Steve Moore spent the entirety of his 46-year events industry career at a destination marketing organization. Moore, who retired from the role of president and CEO of Visit Phoenix on March 31, spent 13 years with Visit Houston and 14 years as CEO of Visit San Antonio before joining Visit Phoenix in 2002.
Throughout his career, he’s played a key role opening and expanding convention centers in the destinations he has served, as well as attracting high-profile sporting events.
Moore recently spoke with Convene via email about how he has seen DMOs evolve, his greatest career highlight, and his retirement plans.
What are the biggest changes you have seen in the events industry during your career?
The evolution of the third-party companies who were feared by DMOs in the mid-’80s but are now revered. More importantly is the much-needed growth of diversity in our industry, especially in leadership positions. It’s not there yet and much more commitment is occurring and will need to accelerate, but this era will herald significant and measurable change.
What are the biggest changes you have seen in the role of DMOs during your career?
How DMOs relate and engage communities via myriad platforms as to our value proposition to our destinations. It never really was about “heads in beds” to many of us, it was about bringing much-needed revenues to our destinations to serve our citizens’ needs as well as showcasing our destination to industries sought by civic leaders with a practice of strategic convention bookings. The visitor economy is transient economic productivity or “now money,” with millions more [dollars] on the way with future bookings.
What changes forced by COVID-19 do you think will stick around in the events industry?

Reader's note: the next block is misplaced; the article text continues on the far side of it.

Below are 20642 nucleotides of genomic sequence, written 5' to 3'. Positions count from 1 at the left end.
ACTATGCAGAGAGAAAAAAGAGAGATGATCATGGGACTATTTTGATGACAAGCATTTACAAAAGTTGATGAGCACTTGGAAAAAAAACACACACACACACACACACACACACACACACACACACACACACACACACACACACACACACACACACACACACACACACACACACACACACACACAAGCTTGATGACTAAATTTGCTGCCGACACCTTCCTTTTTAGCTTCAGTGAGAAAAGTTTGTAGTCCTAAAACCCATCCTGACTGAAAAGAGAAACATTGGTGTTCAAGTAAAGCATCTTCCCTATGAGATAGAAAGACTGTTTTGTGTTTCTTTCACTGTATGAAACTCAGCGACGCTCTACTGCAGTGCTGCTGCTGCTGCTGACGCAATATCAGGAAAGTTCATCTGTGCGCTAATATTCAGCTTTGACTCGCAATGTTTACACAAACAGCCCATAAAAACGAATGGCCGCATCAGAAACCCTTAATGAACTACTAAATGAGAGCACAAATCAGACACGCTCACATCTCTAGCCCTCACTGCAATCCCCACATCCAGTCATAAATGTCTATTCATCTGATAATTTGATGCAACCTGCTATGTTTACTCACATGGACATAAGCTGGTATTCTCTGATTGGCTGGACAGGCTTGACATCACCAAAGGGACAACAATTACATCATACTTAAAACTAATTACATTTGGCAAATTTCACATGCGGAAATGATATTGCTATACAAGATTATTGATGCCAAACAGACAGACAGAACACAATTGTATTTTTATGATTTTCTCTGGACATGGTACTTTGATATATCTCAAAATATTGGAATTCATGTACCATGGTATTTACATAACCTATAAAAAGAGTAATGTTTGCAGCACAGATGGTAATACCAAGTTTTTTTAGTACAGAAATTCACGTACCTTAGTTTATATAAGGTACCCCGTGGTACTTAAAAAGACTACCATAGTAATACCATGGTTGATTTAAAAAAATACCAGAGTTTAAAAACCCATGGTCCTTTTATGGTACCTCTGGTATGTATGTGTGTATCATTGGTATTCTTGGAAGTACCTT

Hybrid delivery of meetings [and] education, and the ability for DMOs to recruit game-changing talent without requiring them to relocate.
If you had to pick just one highlight over the course of your career, what would it be?
Playing a key role in the research and debt service due diligence, enabling state legislation, and creating and executing the pro formas for the opening and fill- ing of three large convention centers in three destinations. Also, the same role with a domed stadium in San Antonio.
What is the biggest lesson you learned over the course of your career?
Outworking someone was more prudent than outspending them.
What was the biggest risk that paid off over the course of your career?
Convincing City Council in San Antonio to demolish the treasured but no longer functional Hemisphere Arena to enable a significant and contiguous convention center expansion.
What was the biggest experiment that gave you a valuable insight, whether it worked or failed?
Conventions and tourism was always my day job, but when the Alamodome stadium opened in San Antonio in the 1990s, I was given the P&L sheet and was told that if it lost money it would come out of my CVB budget. I chose to quickly jump into the stadium concert business, exhibiting at NFL owners’ meetings and began producing NFL preseason games and summer training camps for the Oilers and then for the Cowboys. We also booked two men’s and a women’s NCAA Final Fours into it as well as trade shows. This was my introduction into the NFL and NCAA process, and it paid off later in Phoenix with the booking of three Super Bowls, three Final Fours, the 2nd College Football Playoff Champ game, two NBA All-Star games and an MLB All-Star game weekend. One also has to identify and raise significant funds to execute all of the above.
What are your plans next?
I have given too many eulogies in the past two years for industry friends so all I can ever ask for is the good fortune to spend my next chapter solely with my wife, family, and friends.
What are you most looking forward to in retirement?
Discovering the roads that I flew over these past 46 years.
Casey Gale is associate editor at Convene.